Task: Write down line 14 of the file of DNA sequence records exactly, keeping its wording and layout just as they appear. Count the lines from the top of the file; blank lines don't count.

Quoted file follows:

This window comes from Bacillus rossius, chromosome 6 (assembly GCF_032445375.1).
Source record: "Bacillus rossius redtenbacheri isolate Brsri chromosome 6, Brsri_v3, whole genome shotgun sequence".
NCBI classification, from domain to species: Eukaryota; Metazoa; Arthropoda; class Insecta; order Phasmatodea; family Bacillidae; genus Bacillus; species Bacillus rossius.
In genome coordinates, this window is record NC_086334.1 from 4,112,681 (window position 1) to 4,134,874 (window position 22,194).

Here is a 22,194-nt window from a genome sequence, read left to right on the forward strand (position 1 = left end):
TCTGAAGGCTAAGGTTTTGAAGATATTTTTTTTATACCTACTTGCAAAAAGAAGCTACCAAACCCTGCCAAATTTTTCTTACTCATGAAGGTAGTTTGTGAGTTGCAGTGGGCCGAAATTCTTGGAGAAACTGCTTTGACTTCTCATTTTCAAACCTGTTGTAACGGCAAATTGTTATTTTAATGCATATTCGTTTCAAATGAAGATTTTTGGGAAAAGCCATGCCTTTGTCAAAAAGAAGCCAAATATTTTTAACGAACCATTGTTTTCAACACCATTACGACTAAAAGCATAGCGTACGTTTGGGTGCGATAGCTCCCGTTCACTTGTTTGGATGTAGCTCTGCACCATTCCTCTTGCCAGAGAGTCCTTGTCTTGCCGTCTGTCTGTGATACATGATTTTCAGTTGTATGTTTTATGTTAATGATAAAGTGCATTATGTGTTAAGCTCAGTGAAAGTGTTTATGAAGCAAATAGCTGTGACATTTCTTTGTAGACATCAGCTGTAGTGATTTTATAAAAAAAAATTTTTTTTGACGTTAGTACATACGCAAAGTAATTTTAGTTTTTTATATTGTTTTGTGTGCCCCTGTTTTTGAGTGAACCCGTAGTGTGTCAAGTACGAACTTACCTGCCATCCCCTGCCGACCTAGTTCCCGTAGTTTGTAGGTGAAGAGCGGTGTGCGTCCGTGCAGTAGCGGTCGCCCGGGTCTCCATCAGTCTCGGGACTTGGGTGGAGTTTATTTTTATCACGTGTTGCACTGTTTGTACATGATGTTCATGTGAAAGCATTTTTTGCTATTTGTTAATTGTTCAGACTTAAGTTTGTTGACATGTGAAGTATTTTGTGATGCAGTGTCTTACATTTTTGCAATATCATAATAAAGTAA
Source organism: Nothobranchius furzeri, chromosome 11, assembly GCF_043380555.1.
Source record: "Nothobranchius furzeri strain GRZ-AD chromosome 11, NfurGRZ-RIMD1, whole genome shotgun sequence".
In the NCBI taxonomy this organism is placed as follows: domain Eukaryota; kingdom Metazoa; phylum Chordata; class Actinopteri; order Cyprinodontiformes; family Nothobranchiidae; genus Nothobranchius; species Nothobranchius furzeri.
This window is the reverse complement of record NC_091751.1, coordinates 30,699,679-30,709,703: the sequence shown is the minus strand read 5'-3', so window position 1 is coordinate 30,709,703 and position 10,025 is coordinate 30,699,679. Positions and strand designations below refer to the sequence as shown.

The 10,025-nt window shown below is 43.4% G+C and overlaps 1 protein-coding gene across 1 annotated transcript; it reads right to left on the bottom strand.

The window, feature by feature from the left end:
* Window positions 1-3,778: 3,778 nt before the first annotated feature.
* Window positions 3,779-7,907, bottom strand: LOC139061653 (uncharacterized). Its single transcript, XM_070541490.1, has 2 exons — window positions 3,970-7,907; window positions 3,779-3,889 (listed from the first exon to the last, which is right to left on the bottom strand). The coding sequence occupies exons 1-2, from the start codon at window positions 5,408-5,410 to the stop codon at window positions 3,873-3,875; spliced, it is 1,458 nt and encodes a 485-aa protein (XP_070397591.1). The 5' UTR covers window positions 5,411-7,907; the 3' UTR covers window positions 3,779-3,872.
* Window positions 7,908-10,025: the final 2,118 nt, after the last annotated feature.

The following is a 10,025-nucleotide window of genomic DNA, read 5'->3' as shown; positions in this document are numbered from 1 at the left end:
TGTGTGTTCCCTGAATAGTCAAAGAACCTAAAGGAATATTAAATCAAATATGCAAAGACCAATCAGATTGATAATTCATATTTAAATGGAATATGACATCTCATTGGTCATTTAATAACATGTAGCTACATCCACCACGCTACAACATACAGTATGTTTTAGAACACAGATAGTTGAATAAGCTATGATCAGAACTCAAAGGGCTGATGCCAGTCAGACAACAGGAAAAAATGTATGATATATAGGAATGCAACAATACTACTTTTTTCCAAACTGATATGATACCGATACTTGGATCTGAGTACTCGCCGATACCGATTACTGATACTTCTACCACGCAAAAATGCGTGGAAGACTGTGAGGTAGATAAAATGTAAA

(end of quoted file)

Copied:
* Window positions 3,779-7,907, bottom strand: LOC139061653 (uncharacterized). Its single transcript, XM_070541490.1, has 2 exons — window positions 3,970-7,907; window positions 3,779-3,889 (listed from the first exon to the last, which is right to left on the bottom strand). The coding sequence occupies exons 1-2, from the start codon at window positions 5,408-5,410 to the stop codon at window positions 3,873-3,875; spliced, it is 1,458 nt and encodes a 485-aa protein (XP_070397591.1). The 5' UTR covers window positions 5,411-7,907; the 3' UTR covers window positions 3,779-3,872.